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Young Carers

Young Carers Young Carer

If you look after a parent, relative or brother or sister who is ill, physically or mentally disabled, drug dependant or an alcoholic, then you could be a young carer.

Sometimes it might be too much to cope with and make you feel alone, angry or worried. It’s good to talk about how you feel and ask for help if you need it.

Caring for someone can make you feel tired so try to look after yourself too. It’s okay to have some time doing things you enjoy, like relaxing with friends or listening to music.

It can be hard to think about your future, whether you plan to get a job or apprenticeship, or go to college or university. But you have to live your life too. That doesn’t mean that you love your family any less.

What to look out for:

  • Being a carer means looking after someone, even if it’s just for a few hours a week.
  • Not talking about how you feel means you might miss out on getting the support you need.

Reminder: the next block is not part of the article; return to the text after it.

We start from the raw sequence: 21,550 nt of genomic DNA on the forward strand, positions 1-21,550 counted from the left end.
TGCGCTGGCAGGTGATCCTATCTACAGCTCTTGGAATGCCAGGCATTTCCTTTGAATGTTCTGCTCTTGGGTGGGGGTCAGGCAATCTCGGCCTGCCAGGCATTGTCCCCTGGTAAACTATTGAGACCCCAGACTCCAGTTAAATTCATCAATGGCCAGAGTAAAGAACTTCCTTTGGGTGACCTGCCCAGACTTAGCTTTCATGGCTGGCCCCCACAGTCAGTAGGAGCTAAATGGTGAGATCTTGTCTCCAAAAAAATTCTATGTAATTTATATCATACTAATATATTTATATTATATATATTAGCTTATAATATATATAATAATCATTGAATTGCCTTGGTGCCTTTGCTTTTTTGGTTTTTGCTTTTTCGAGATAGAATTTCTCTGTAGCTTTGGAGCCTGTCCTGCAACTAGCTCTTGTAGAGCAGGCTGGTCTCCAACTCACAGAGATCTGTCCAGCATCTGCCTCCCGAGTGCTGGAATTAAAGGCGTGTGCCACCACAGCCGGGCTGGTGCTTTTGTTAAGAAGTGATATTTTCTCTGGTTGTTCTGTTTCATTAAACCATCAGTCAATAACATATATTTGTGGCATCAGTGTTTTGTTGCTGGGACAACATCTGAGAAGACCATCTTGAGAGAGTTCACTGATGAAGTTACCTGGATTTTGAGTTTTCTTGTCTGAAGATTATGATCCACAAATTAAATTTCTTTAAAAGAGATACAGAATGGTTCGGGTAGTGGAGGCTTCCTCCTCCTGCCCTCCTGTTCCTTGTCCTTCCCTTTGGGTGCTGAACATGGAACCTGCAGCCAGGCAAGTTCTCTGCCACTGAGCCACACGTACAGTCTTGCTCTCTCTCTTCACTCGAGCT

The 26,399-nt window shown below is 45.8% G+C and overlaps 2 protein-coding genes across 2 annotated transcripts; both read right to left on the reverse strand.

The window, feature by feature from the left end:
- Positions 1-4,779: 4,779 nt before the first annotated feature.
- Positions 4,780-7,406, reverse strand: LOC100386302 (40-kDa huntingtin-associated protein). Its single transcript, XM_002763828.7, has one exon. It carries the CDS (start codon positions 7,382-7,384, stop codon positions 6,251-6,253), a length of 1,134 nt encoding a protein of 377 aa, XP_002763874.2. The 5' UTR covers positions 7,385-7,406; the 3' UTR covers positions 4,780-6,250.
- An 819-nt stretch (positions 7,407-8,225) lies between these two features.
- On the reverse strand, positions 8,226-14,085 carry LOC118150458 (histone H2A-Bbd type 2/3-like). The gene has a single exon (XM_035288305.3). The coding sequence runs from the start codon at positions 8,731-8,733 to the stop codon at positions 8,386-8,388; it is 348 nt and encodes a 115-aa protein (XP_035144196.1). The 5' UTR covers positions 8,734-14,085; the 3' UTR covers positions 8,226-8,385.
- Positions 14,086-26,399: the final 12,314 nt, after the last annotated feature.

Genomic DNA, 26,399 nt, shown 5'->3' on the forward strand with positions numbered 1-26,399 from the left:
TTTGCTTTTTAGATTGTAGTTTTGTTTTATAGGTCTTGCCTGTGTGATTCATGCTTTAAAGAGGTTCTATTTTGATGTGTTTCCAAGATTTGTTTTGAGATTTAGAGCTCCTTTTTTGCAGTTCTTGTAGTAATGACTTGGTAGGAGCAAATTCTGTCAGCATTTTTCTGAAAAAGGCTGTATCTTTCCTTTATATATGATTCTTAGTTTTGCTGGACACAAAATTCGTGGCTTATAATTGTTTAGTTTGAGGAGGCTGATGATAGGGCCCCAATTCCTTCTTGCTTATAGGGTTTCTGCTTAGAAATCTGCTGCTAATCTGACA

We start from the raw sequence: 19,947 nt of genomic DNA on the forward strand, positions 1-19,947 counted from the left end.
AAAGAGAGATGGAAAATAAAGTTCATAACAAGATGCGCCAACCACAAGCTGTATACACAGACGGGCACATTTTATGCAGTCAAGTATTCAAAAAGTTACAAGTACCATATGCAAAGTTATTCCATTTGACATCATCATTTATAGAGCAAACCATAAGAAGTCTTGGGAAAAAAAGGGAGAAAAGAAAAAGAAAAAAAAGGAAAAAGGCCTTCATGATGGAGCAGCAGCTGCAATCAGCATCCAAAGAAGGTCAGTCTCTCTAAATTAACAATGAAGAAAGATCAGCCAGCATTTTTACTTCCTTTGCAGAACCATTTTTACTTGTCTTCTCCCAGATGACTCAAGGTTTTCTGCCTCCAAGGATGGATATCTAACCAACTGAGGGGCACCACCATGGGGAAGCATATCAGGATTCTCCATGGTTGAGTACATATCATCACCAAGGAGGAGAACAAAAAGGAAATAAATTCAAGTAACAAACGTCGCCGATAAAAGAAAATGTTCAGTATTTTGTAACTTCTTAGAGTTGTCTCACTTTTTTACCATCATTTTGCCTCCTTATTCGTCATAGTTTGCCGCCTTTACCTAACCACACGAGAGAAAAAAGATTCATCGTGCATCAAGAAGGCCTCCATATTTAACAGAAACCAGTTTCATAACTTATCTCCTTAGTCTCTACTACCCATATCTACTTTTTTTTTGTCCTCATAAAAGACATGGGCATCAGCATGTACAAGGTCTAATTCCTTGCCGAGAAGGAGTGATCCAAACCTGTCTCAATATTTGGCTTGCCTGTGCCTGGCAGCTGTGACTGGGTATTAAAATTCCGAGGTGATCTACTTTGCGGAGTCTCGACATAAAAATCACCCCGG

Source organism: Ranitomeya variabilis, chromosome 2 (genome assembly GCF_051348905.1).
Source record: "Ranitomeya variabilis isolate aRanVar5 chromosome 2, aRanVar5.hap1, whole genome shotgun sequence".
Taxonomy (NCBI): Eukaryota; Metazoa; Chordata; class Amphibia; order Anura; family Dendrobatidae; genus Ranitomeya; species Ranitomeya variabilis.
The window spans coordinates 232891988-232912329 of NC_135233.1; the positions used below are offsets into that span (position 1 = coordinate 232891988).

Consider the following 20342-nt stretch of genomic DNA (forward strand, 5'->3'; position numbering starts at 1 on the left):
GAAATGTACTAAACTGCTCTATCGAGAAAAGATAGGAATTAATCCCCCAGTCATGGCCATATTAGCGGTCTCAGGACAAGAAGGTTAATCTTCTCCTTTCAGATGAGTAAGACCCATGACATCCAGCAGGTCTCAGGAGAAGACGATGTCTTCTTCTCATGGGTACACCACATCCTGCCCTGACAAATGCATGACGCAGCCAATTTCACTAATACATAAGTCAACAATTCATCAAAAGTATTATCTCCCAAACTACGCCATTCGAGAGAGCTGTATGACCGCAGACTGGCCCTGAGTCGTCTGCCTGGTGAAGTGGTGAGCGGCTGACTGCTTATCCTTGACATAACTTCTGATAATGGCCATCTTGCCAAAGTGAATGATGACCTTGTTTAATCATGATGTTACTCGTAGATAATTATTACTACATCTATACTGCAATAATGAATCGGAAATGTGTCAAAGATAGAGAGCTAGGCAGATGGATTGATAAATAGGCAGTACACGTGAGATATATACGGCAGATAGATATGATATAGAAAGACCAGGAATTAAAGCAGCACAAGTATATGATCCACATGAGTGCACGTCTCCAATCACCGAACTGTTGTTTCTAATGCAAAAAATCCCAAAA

• Unfortunately some young carers are bullied* at school or fall behind in lessons.

What to do:

If you’re finding things hard, is there anyone else who can share the caring you do?

  • If you’re being bullied at school or your school work is affected, talk to your parents, teacher or an adult you trust,
  • You can meet other young people like you at Young Carers Projects – it might be a club or a day out.
  • If you’re planning to work in the future, some companies have Carers Policies to make it easy as possible for you.
  • The government has started New Deal for Carers to try to take some pressure off young carers.


ChildLine: 0800 1111

NSPCC 24 Hour Child Protection Hotline: 0808 800 5000

Young Carers Website

Barnados Website

Keeping Children and Young People safe is everybodies business.